How do you see yourself working with other deans and colleges?
I hope very well. Communication is the kind of discipline that really lends itself to a lot of collaboration with the other colleges. 50 percent of the jobs today have a significant communication component. People with communication background are working in Fortune 500 companies doing corporate communication or working in government. The potential is enormous for cross-collaboration initiatives.
What do you see as the balance between professional skill and academics in the College of Communication?
There should be a strong mixture of the two. I think that theory needs practice and practice needs theory. Applying it in some way whether that has to do with public speaking or interpersonal communication or journalism or television production, it’s important for any communication student to learn these skills and refine those skills. On the other hand, if that is all the student has, they tend to be limited in terms of what they can do. It’s not that what they were learning didn’t help them get to a place, but it isn’t a straight logical line necessarily. Having a broad base communication education prepares you for lots of different jobs.
How would you unify such a diverse college?
I don’t think any dean who is coming in can do it alone. It would be a mixture of working with the associate dean and directors of the six programs and with individual faculty members to create an idea of what this college should be, so people aren’t thinking in terms of their individual programs, but the benefit of the broader college. The success of that broader college will bring success on the local level with programs as well.
What is your vision for the College of Communication?
I think whenever one comes up with a vision, one should talk with and really work in collaboration with the faculty here. Part of it is that whoever comes in as dean will need to formulate a vision in his or her initial time here, in the same way President Danko took 100 days to that. What’s important too in this day and age is digital communication. The technologies that we’re dealing with now and we have in our pockets—the technologies we’re going to have five years from now are either going to be accelerated versions of those or brand new technologies that people are just inventing now. It’s important to recognize the importance of the digital dimension, and to try to find ways to make that grow and integrate it in all the programs.
What do you see as the role of adjuncts?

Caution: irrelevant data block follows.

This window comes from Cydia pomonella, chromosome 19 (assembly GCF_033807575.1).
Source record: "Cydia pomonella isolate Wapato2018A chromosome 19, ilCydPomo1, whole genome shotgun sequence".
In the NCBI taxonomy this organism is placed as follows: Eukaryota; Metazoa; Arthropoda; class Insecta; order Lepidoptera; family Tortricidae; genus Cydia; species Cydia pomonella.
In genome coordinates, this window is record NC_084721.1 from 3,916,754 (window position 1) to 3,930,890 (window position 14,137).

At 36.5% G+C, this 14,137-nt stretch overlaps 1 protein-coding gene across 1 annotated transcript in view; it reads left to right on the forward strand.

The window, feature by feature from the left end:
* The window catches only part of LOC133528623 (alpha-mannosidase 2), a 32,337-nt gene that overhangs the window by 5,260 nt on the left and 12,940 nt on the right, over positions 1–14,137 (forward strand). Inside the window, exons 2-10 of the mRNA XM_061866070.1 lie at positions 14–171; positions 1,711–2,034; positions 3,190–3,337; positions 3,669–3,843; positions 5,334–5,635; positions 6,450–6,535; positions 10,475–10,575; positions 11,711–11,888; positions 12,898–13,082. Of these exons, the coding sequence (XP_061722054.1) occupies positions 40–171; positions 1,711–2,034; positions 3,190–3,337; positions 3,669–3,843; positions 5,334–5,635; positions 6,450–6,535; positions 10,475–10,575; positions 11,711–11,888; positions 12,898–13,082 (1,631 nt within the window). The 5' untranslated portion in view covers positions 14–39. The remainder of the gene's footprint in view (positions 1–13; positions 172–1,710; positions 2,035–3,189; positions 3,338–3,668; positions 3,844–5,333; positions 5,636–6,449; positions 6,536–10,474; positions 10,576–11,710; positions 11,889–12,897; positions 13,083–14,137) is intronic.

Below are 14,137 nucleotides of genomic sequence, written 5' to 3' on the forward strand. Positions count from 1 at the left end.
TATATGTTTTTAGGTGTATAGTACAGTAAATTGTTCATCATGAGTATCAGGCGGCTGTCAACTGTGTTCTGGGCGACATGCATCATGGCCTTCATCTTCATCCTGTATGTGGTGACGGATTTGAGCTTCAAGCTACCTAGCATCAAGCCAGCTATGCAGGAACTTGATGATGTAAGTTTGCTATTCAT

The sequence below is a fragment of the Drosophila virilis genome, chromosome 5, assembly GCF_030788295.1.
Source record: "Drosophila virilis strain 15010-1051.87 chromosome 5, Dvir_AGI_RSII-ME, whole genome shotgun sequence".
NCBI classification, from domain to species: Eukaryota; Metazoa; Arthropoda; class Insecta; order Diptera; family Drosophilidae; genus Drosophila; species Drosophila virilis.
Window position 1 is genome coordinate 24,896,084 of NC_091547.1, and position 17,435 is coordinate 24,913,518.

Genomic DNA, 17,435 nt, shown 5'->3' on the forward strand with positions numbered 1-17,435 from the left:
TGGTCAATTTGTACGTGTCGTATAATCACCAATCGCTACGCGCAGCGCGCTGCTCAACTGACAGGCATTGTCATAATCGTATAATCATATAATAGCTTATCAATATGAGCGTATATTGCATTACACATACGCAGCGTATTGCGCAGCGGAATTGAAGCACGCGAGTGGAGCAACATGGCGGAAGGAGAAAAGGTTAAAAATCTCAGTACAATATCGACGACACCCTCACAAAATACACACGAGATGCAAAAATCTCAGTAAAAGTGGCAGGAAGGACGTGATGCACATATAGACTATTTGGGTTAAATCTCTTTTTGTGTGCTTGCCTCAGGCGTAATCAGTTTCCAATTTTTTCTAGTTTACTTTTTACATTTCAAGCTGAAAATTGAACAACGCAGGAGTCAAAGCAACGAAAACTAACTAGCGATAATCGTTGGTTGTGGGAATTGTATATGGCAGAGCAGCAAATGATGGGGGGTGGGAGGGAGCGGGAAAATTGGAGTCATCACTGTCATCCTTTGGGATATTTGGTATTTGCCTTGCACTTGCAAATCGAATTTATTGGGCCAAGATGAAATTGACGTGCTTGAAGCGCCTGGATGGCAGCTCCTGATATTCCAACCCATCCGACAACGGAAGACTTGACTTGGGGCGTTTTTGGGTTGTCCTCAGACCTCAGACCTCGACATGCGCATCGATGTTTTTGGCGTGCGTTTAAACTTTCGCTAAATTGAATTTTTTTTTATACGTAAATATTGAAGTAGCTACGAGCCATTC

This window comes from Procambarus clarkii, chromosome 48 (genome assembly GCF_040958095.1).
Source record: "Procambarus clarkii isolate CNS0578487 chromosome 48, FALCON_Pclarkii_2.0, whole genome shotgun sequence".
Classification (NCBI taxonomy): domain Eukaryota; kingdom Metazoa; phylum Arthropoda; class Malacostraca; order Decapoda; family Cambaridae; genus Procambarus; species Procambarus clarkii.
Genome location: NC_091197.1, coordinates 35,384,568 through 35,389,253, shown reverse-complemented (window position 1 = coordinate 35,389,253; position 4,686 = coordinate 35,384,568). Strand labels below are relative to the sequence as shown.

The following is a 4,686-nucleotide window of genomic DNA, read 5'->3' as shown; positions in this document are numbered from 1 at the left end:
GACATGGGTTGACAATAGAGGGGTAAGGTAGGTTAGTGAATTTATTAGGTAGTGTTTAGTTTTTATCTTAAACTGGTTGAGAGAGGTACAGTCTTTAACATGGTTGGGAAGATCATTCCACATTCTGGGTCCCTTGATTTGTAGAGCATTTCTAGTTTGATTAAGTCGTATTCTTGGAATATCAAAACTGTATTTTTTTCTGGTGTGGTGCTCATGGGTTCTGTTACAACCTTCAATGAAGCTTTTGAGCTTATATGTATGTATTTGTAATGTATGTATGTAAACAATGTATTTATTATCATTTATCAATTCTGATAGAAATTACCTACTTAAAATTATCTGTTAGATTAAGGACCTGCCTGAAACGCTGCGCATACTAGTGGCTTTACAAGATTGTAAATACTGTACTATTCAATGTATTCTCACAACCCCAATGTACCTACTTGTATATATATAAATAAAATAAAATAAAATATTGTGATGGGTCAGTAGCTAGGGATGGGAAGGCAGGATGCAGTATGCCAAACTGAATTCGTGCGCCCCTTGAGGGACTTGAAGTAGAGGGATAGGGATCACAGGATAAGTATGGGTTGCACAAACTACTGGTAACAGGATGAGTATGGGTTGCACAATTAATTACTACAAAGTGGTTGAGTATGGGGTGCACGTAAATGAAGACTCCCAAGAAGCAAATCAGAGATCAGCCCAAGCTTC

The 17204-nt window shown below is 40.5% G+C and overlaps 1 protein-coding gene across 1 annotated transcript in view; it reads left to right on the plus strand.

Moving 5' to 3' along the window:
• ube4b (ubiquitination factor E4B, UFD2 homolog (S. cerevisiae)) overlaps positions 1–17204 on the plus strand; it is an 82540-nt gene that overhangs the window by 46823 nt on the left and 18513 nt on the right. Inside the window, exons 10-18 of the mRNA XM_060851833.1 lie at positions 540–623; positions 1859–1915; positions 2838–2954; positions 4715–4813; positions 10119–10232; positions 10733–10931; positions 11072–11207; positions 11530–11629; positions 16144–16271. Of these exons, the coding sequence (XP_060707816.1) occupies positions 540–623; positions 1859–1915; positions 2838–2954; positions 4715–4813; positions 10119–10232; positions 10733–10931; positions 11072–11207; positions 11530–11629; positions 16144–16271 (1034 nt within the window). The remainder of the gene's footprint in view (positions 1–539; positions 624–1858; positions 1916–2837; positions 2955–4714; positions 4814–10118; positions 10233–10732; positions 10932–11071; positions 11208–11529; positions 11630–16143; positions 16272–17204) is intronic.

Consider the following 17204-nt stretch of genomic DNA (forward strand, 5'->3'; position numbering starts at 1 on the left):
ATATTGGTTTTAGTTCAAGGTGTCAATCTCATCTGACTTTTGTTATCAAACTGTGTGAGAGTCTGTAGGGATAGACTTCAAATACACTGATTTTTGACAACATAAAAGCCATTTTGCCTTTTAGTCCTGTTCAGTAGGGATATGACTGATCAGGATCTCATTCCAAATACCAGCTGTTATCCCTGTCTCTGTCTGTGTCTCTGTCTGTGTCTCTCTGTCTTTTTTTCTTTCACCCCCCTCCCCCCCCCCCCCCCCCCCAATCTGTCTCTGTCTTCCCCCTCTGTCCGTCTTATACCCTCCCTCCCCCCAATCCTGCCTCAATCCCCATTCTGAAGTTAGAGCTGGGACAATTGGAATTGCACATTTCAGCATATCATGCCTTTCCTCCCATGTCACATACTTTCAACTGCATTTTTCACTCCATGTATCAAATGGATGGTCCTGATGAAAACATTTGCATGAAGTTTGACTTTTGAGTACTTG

I’ve only been here 48 hours, so I don’t know what Butler’s position on that, so I don’t want to really comment on that.
How do you see your role with other deans?
I met most of them this morning. I was extremely impressed by all of them. I really appreciated the way they extended themselves. I even shared my ideas for collaboration. I think it would be a really great opportunity. As a group they seem collaborative and I think it would be a positive relationship.
How do you strike a balance between professionalism and academics?
They’ve got to be integrated and they both have to be important to the students. As a professor I try to integrate some sort of experiential learning in all of my classes. I think educated has to be integrated and there needs to be activities and design so they impact each other positively.
What do you see your role in integrating CCOM?
I don’t think the separation exists in a progressive newsroom. I think there are a whole range of competencies that people need to perform to be successful. I think at the college level we need to look critically at ways to engage students.
What are the roles of adjuncts in the College of Communication?
I think working professionals have a place in the classroom. If we can bring them into our program and have students learn from them, I think that’s a bonus for everybody.
What would you bring to the college as dean?
I think I bring an academic and professional background to the college. I think my interactive style is useful because I am a problem solver. I look for creative solutions, that is one of my strengths. And I’m not afraid to bring other people into the project. I am a collaborator. I think I have depth and breadth in the communication field.
*This is an excerpt of The Collegian’s conversation with the candidates.